He said: ‘We know very well that a tiny number of dissidents are absolutely obsessed with trying to revert to the bloodshed, mayhem and blood massacres of the past.

‘They are wrong. The bulk of Irish people do not want that.’

Security sources have repeatedly warned that dissidents ‘aspire’ to mounting a bloody attack and the threat level was raised to ‘substantial’ last year.

Motorcycle outriders prepare to welcome the Queen as she arrives at Baldonnel Airport amid a massive security operation

Irish Army Rangers at the Casement Aerodrome, Baldonnel, on patrol before the Queen arrived

There are concerns a massive lockdown in Dublin ahead of the Queen’s arrival today could force extremists to seek ‘softer’ targets.

The city was at the centre of the biggest security operation in the Irish Republic’s history as the Queen’s four-day state visit gets under way.

More than 8,000 Irish police and 2,000 troops will be deployed in the high-profile security operation.

Some groups have been angered by the Queen’s itinerary which includes a wreath-laying ceremony today at Dublin’s Garden of Remembrance, which honours all those who fought for Irish freedom, and a visit to Croke Park, scene of a massacre in 1920.

The Queen arrives in an ordinary business plane as the biggest security operation in the Republic of Ireland's history is carried out

Precautions: Members of the public walk past phone boxes taped shut for security reasons by police ahead of the Queen's state visit to Ireland

The Queen will be protected by 120 armed British police officers as she becomes the first British monarch to visit southern Ireland since King George V in 1911.

Last night 500 troops created a secure ring around Baldonnel Fortress, the military aerodrome where the Queen arrived today.

And a Giraffe air defence system – used to detect low-altitude aircraft targets – is on standby to protect Farmleigh, the country estate where the Queen is staying.

Last month, the Real IRA said the Queen was ‘wanted for war crimes’ and called on ‘all self-respecting Irishmen and women’ to resist the ‘insult’ of her visit.

In London yesterday, police and the public were warned to be ‘extra vigilant’ as officers dealt with two security alerts.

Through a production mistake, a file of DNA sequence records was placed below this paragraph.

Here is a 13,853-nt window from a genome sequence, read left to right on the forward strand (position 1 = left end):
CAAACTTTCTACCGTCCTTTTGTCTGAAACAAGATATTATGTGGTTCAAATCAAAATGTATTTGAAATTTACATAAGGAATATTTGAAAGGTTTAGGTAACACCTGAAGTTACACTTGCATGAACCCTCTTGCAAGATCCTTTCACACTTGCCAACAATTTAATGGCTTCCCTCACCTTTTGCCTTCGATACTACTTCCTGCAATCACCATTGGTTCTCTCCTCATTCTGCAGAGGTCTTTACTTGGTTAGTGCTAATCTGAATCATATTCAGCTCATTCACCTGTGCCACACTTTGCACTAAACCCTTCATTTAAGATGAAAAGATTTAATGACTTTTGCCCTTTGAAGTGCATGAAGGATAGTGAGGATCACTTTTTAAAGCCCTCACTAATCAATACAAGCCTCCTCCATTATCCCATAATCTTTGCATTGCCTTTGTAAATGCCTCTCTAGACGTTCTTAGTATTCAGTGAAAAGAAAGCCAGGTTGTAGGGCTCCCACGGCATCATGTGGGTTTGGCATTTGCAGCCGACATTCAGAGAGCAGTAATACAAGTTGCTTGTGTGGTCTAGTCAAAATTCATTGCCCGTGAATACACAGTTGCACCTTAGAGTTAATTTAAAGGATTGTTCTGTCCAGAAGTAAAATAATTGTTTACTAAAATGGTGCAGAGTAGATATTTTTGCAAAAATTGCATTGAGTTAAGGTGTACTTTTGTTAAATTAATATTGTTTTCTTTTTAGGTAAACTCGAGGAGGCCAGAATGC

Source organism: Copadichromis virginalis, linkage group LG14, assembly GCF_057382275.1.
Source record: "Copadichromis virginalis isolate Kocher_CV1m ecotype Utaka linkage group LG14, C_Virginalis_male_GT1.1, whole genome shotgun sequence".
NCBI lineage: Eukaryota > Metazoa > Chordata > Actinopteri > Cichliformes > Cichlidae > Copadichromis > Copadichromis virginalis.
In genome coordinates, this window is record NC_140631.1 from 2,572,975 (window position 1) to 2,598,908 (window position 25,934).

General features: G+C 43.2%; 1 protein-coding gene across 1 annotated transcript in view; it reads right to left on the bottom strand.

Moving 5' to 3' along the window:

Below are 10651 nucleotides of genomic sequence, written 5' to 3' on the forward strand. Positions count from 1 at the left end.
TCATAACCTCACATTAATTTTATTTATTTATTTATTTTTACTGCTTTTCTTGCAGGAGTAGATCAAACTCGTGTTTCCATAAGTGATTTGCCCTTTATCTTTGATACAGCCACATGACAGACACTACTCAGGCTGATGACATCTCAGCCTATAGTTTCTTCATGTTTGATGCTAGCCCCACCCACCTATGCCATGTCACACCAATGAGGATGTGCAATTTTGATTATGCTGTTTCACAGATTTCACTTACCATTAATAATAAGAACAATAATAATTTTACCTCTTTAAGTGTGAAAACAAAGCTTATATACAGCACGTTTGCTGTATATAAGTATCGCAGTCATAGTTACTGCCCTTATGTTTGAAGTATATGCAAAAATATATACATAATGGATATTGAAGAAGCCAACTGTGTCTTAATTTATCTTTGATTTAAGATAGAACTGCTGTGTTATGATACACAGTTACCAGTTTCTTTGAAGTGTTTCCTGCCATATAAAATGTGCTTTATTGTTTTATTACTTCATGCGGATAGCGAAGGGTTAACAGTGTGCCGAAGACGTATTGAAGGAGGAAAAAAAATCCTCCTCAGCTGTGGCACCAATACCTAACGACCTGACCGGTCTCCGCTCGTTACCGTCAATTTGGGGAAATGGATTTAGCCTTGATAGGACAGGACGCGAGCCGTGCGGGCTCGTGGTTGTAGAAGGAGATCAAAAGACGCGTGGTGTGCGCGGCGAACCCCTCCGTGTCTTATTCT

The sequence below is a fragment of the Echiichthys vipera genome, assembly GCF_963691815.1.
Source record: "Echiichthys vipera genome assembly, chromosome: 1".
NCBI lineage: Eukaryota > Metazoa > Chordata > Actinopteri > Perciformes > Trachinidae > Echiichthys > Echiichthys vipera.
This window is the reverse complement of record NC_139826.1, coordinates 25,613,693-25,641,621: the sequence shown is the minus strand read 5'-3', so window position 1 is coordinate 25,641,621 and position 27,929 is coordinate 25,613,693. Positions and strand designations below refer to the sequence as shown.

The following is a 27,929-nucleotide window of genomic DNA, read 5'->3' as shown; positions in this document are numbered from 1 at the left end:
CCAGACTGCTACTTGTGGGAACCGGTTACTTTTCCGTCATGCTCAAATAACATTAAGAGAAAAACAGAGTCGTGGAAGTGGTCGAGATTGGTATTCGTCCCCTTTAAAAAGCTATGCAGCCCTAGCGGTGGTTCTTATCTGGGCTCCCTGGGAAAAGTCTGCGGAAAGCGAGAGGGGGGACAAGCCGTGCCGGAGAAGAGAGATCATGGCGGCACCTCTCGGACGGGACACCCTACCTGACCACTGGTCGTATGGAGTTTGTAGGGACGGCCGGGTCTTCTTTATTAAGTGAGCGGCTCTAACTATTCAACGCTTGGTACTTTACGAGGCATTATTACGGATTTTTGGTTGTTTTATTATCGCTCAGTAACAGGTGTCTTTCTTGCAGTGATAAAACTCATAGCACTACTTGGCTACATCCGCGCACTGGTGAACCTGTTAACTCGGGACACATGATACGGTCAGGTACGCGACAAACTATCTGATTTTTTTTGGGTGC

Gardai seal off O'Connell street as the final preparations are made for the Queen's visit

Outside Buckingham Palace, the Mall and several other roads were closed for several hours as officers investigated fears a manhole cover had been tampered with.

Police investigating a suspected break-in in the early hours reported that the large padlocked grate near St James’s Palace may have been moved.

Dogs trained to detect explosives and officers trained in searching confined spaces were lowered into the Victorian sewer network.

A short distance away, bomb disposal officers were called to a West End hotel after baggage was abandoned on the pavement outside.

A remote-controlled robot was used to stage a controlled explosion and destroy an empty black suitcase on Northumberland Avenue.

Gardai seal off O'Connell street outside the General Post Office in Dublin before the Queen arrives

Final preparations are made at the General Post Office before Queen Elizabeth II arrives for her historic four-day visit

The Metropolitan Police said the threat level from Irish-related terrorism remained at ‘substantial’, meaning an attack is a strong possibility.

Security expert Crispin Black said the Queen's historic visit to Ireland has caused widespread anger among Republican extremist groups.

Mr Black, a Sandhurst-trained Falklands veteran, said that the alert could have been extremists showing that they 'are still there'.

He said dissident Republicans were 'extremely angry' about the Queen's visit and added: 'It is their way of showing that they are in a position to make these visits more difficult.

'From what I have seen going on in Dublin it is going to be quite difficult to do anything there - it has been locked down.

'Maybe they decided that Dublin was too difficult so they decided to do something in London just to show that they are still there.'

Mr Black was reluctant to speculate about which group may have been behind the call, but added: 'It has always been a test of the IRA's English department.

'If you can take the British at their own headquarters that can give a status boost and have a greater impact than on home turf. I gather there were great concerns that something would happen around the Royal Wedding.

'But now with the Queen arriving in Ireland it would be an appropriate time, if not to carry out an attack, then just to show people that they are still there.'